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Process & Provenance:

An inside look at why craftsmanship is so important...

In this month’s feature, we shine a light on traditionally-skilled makers paving the way in modern times, and we share insights on some of the talented craftspeople that will be sharing their skills at this year’s Decorex. 

It’s no secret that great interior design requires brilliant craftsmanship to transform a project into something special. But in the fast-paced, mass-producing world we currently live in, true craftsmanship has become somewhat of a rarity. At Decorex, we want to provide a platform for artisans dedicated to their respective crafts and ensure they get the recognition they deserve. After all, it is an art form which requires expert skill, passion and creativity – and it also offers interior designers a quality that can really set them apart from the rest.


Craftsmanship follows time-honoured techniques, respecting the origins and heritage it came from in order to make high-quality pieces. By their very nature, these items – whether it be handmade furniture, glass-blown lighting, or bespoke embroidery – are made to be durable and will last for years to come. This is thanks to the refined skills and unique processes that have been preserved and passed down from generation to generation. Each piece has the ability to tell a story about where it was sourced to how it was made, which helps to bring to life the spaces they are placed in, further enhancing the appeal of true craft.

But maintaining these standards is challenging in today’s world. Long lasting pieces made from quality materials are, of course, a sustainable option, but not everyone wants an antique. Fortunately we are seeing a new wave of craftspeople coming into the foreground. These modern makers are taking traditional processes and techniques and finding a place for them to continue in present-day design. 

One of our favourite artisans whose work gives a nod to both process and provenance is Natascha Maksimovic, better known as Nat Maks. You may have discovered this outstanding designer during the show last year at Making Spaces 2022. Nat Maks’ work currently focuses on ‘suminagashi’ – a form of marbling. She creates innovative art pieces by fusing traditional techniques with contemporary and expressive colour palettes. We are delighted that Nat Maks has collaborated with us to design the stunning visual branding for Decorex 2023.

“There’s something quite rare and romantic about true craftsmanship,” says Natascha. “It is a vital part of the design world which is why we should strive to not only preserve, but bring these skills forward into the future and allow them to grow and thrive,” she adds.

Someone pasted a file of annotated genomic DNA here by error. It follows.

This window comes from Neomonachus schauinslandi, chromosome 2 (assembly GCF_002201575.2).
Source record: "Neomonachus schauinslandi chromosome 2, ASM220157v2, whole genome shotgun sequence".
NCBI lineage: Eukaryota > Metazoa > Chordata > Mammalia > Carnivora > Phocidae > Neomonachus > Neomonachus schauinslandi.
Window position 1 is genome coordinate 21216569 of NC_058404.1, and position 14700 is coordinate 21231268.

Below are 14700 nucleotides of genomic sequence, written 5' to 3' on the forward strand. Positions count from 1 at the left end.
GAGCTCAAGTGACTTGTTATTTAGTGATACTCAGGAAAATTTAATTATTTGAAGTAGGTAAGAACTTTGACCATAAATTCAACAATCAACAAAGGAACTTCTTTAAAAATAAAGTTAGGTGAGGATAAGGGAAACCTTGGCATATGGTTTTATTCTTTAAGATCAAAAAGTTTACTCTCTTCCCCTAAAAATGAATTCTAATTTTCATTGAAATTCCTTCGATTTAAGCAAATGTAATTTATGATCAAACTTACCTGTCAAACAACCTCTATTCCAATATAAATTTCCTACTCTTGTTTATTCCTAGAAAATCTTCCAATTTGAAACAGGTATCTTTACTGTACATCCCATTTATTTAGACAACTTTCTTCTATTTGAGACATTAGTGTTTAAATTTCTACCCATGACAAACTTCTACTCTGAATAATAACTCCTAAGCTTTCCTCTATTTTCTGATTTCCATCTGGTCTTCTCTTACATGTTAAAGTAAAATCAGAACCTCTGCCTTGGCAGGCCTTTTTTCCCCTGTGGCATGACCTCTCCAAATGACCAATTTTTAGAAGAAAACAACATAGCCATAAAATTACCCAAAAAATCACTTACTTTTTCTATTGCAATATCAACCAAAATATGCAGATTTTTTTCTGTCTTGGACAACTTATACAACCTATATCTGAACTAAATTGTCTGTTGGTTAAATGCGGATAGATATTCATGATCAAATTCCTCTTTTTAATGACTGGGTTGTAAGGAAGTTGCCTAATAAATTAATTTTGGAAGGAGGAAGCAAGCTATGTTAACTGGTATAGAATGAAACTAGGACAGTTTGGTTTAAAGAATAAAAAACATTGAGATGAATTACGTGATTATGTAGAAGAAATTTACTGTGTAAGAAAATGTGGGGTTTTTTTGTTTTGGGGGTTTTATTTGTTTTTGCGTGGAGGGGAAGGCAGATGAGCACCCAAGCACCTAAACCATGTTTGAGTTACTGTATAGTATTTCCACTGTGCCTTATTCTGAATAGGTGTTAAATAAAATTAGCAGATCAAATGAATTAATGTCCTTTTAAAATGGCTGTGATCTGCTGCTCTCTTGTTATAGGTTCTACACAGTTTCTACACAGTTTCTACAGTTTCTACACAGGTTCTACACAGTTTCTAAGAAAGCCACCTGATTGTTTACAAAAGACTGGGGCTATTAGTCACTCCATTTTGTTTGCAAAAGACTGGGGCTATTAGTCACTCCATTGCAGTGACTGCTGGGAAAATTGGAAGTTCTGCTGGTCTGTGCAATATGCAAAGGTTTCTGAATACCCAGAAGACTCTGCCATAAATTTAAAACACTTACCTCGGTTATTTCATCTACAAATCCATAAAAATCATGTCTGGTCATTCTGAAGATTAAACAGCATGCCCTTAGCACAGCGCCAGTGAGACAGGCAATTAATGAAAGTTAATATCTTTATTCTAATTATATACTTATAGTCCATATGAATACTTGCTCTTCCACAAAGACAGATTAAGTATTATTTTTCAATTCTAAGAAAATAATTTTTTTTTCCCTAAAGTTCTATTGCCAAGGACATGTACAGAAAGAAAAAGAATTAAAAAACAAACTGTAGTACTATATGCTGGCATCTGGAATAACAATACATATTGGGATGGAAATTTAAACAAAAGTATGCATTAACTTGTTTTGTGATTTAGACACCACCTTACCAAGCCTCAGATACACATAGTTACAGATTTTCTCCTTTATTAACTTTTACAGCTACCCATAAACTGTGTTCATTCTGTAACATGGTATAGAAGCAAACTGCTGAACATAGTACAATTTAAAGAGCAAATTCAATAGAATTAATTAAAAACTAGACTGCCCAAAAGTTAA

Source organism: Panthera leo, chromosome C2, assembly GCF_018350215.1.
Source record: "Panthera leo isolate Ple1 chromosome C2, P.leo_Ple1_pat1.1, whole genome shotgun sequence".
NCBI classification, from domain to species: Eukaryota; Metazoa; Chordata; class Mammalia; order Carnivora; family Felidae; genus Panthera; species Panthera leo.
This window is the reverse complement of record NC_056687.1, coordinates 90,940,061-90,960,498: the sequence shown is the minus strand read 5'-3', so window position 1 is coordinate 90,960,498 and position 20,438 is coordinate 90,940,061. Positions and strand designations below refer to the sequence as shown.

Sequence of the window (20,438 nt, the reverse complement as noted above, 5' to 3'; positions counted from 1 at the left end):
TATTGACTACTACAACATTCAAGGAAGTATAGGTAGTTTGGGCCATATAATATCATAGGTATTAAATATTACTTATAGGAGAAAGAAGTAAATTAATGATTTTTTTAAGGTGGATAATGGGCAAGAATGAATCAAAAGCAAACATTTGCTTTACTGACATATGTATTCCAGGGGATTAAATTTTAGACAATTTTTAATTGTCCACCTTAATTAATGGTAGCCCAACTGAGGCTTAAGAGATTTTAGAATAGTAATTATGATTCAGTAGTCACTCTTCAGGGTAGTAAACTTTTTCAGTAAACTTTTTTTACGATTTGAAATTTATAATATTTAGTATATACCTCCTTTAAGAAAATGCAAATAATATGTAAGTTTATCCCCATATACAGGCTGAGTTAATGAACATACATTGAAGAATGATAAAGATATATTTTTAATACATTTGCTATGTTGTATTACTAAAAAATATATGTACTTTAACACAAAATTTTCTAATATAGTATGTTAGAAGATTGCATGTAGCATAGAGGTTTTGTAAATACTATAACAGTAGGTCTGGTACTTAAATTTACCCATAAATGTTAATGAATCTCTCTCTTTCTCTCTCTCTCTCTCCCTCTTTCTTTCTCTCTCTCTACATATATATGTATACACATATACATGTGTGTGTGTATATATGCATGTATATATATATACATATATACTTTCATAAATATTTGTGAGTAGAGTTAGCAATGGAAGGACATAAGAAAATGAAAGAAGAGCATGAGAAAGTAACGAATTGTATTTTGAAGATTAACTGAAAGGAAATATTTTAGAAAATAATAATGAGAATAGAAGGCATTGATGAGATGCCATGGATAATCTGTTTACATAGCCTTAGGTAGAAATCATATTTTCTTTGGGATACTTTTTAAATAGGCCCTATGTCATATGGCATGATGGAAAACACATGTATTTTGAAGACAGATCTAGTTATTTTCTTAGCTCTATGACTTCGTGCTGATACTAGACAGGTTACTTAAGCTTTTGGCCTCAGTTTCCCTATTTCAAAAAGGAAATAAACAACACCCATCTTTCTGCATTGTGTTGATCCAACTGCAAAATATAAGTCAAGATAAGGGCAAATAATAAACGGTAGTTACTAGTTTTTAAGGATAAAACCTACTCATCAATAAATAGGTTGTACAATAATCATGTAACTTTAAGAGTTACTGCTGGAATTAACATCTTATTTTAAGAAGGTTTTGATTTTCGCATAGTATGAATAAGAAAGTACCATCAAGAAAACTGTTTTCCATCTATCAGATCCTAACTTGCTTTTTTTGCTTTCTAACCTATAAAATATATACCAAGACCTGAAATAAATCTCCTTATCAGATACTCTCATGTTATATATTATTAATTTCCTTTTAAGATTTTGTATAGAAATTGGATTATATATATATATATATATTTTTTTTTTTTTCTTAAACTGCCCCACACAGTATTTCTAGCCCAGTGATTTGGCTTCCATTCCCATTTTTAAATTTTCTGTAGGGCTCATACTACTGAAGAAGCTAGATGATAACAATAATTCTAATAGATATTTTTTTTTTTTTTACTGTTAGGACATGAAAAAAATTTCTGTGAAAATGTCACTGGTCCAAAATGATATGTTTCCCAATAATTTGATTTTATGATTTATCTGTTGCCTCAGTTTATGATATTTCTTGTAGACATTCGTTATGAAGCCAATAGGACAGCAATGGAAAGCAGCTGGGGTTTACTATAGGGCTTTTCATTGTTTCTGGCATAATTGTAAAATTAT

At Decorex, we’re proud to be giving a platform to contemporary craftsmanship and highlighting new talent. As part of our commitment to craft and after a great response and huge success in 2022, Making Spaces is back at Decorex this year.

The space will allow 15 makers to demonstrate the process behind the creation of their products, all of which have been hand-picked by our diverse and experienced committee. This year’s committee includes the likes of award winning TV presenter, Jay Blades, and Bunny Turner, one half of Turner Pocock, as well as Deborah Pocock, CEO of QEST. Deborah comments: “The Queen Elizabeth Scholarship Trust (QEST) supports both traditional and contemporary craft skills, ensuring that these skills are relevant for the 21st century and beyond. We believe that by supporting the next generation of professional makers, we can enable them to have fulfilling and creative careers, whatever their background or circumstance, whilst pushing the boundaries of materials and techniques.”

Lousia Pacifico, Founder of Future Icons; Selina McCabe, Senior Partner and Head of Interiors at Winch Design; Joshua Hudson, Furniture Lead at Rycotewood Furniture Centre; Jo Sealy, Head of Marketing for The Black Artisans; Kerryn Harper-Cuss, Freelance Editor & Content Director; and Annie Warburton, CEO of Cockpit make up the rest of the committee. We’ve also partnered with their respective communities to bring together Making Spaces this year, to highlight new talent and give a platform to craftspeople from a variety of backgrounds. 

Elsewhere in Decorex, there are a number of brands exhibiting where the importance of craftsmanship runs deep throughout their product offering. Officine Gullo’s luxury kitchen designs ooze traditional Florentine craftsmanship, yet are filled with practical modern features. Despite operating at-large, THG Paris still maintains traditional processes to create beautiful brassware at incredibly high-quality. Heirlooms combine the finest materials and traditional methods to create luxury linens, and Fiona McDonald handmakes furniture to bespoke specifications. The meticulous skill that goes into Marc Wood’s lighting by a small team of makers results in gem-like creations which really will be a must-see at the show. 

Throughout Decorex later this year, you’ll be sure to uncover exquisite craftsmanship in a variety of forms. It is the go-to exhibition to source uniquely crafted pieces for your next interior design project – be sure to visit us at Olympia from 8-11 October 2023. 

Join Thousands of Design Lovers at Decorex 2023

There's no better place to re-unite with the design community, than at Decorex. Decorex offers interior designers the unique opportunity to connect, learn, and ignite inspiration all under one roof. There are hundreds of new products to discover to take your upcoming project to the next level. Get up close and personal to new and wallcoverings, rugs, lighting, furniture, floowing and tiles. 

Find out more about attending our event and what inspiration awaits you.

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